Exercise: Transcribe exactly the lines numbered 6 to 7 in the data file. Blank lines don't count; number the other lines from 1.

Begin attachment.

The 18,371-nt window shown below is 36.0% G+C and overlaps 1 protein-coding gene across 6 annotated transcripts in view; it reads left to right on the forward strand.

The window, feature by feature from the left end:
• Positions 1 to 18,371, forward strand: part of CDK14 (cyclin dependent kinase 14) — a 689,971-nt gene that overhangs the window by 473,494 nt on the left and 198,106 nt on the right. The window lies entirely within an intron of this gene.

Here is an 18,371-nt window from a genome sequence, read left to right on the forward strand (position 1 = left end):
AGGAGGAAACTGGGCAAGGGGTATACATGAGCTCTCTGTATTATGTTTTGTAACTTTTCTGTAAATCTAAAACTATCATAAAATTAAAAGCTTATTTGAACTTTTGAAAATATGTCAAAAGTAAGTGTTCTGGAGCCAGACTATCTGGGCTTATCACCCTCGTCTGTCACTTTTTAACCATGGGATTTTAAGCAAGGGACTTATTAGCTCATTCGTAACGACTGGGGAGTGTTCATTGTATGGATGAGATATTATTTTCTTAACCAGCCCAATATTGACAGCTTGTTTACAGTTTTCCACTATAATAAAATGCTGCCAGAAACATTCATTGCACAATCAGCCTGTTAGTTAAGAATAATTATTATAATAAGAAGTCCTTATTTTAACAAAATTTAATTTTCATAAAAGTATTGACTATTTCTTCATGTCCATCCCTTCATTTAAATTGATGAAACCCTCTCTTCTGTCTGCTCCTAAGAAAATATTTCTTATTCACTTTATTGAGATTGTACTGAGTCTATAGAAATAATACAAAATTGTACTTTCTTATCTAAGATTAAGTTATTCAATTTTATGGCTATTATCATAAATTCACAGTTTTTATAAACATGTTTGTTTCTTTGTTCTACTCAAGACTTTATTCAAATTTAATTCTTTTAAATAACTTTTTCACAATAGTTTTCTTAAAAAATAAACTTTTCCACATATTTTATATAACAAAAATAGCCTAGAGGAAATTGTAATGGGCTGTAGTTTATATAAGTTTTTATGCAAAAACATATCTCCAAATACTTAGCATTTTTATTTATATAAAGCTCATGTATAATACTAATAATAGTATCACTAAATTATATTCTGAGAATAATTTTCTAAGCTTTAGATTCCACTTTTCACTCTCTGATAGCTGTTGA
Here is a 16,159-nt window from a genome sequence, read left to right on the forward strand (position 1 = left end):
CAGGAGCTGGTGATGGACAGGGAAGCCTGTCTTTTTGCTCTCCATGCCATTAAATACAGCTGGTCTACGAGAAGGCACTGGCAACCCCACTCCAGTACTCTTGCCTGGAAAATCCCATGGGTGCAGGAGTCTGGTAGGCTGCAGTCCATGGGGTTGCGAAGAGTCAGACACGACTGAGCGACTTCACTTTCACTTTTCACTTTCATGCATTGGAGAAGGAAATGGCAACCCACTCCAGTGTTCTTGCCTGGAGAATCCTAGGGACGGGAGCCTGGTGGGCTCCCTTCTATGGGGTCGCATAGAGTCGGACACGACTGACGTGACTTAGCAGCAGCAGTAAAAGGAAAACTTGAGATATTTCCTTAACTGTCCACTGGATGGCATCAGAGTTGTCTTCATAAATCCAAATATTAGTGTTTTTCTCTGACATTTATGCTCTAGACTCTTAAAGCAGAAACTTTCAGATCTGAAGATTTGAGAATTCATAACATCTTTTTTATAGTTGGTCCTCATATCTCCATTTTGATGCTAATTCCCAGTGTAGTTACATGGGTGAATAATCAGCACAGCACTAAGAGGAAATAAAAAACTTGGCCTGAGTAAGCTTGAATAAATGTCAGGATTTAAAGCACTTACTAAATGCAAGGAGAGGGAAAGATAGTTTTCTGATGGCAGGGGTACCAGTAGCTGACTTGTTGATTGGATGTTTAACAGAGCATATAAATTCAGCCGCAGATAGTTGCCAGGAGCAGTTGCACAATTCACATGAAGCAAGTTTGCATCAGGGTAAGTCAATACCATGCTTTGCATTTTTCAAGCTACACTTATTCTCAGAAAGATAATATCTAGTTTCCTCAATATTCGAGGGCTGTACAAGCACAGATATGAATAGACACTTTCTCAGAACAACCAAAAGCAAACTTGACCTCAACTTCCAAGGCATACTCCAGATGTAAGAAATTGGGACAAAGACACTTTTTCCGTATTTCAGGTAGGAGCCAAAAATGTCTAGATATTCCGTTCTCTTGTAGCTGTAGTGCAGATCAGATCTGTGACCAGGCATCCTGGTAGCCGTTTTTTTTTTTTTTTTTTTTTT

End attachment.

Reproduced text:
Here is a 16,159-nt window from a genome sequence, read left to right on the forward strand (position 1 = left end):
CAGGAGCTGGTGATGGACAGGGAAGCCTGTCTTTTTGCTCTCCATGCCATTAAATACAGCTGGTCTACGAGAAGGCACTGGCAACCCCACTCCAGTACTCTTGCCTGGAAAATCCCATGGGTGCAGGAGTCTGGTAGGCTGCAGTCCATGGGGTTGCGAAGAGTCAGACACGACTGAGCGACTTCACTTTCACTTTTCACTTTCATGCATTGGAGAAGGAAATGGCAACCCACTCCAGTGTTCTTGCCTGGAGAATCCTAGGGACGGGAGCCTGGTGGGCTCCCTTCTATGGGGTCGCATAGAGTCGGACACGACTGACGTGACTTAGCAGCAGCAGTAAAAGGAAAACTTGAGATATTTCCTTAACTGTCCACTGGATGGCATCAGAGTTGTCTTCATAAATCCAAATATTAGTGTTTTTCTCTGACATTTATGCTCTAGACTCTTAAAGCAGAAACTTTCAGATCTGAAGATTTGAGAATTCATAACATCTTTTTTATAGTTGGTCCTCATATCTCCATTTTGATGCTAATTCCCAGTGTAGTTACATGGGTGAATAATCAGCACAGCACTAAGAGGAAATAAAAAACTTGGCCTGAGTAAGCTTGAATAAATGTCAGGATTTAAAGCACTTACTAAATGCAAGGAGAGGGAAAGATAGTTTTCTGATGGCAGGGGTACCAGTAGCTGACTTGTTGATTGGATGTTTAACAGAGCATATAAATTCAGCCGCAGATAGTTGCCAGGAGCAGTTGCACAATTCACATGAAGCAAGTTTGCATCAGGGTAAGTCAATACCATGCTTTGCATTTTTCAAGCTACACTTATTCTCAGAAAGATAATATCTAGTTTCCTCAATATTCGAGGGCTGTACAAGCACAGATATGAATAGACACTTTCTCAGAACAACCAAAAGCAAACTTGACCTCAACTTCCAAGGCATACTCCAGATGTAAGAAATTGGGACAAAGACACTTTTTCCGTATTTCAGGTAGGAGCCAAAAATGTCTAGATATTCCGTTCTCTTGTAGCTGTAGTGCAGATCAGATCTGTGACCAGGCATCCTGGTAGCCGTTTTTTTTTTTTTTTTTTTTTT